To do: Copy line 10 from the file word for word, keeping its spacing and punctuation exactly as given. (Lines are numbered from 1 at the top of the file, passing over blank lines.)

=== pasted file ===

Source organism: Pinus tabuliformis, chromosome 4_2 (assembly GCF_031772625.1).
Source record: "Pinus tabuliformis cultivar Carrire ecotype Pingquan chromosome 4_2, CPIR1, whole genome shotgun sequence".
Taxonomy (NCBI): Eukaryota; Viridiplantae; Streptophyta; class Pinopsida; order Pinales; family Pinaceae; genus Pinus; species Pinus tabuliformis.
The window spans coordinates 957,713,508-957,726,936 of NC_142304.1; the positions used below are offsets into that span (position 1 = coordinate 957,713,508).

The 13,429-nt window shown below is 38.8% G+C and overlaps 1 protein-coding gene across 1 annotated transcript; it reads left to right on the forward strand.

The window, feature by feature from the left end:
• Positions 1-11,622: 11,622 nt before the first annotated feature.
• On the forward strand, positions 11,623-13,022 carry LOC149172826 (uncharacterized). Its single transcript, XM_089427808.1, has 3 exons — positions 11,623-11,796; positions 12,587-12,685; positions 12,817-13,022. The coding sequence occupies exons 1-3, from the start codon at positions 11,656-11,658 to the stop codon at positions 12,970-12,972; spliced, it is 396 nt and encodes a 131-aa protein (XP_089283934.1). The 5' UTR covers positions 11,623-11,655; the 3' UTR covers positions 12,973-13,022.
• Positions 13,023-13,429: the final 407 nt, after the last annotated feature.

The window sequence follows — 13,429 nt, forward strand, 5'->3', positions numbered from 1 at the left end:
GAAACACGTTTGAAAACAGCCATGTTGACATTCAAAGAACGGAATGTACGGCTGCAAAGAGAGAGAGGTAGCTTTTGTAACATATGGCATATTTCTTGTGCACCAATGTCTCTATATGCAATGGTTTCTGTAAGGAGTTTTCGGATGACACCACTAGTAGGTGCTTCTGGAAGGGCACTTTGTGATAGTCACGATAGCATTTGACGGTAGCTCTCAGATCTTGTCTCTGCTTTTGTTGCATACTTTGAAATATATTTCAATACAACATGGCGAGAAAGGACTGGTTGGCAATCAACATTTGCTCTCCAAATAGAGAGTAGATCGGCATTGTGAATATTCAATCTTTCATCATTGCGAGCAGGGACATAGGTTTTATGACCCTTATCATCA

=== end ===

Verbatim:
The window sequence follows — 13,429 nt, forward strand, 5'->3', positions numbered from 1 at the left end: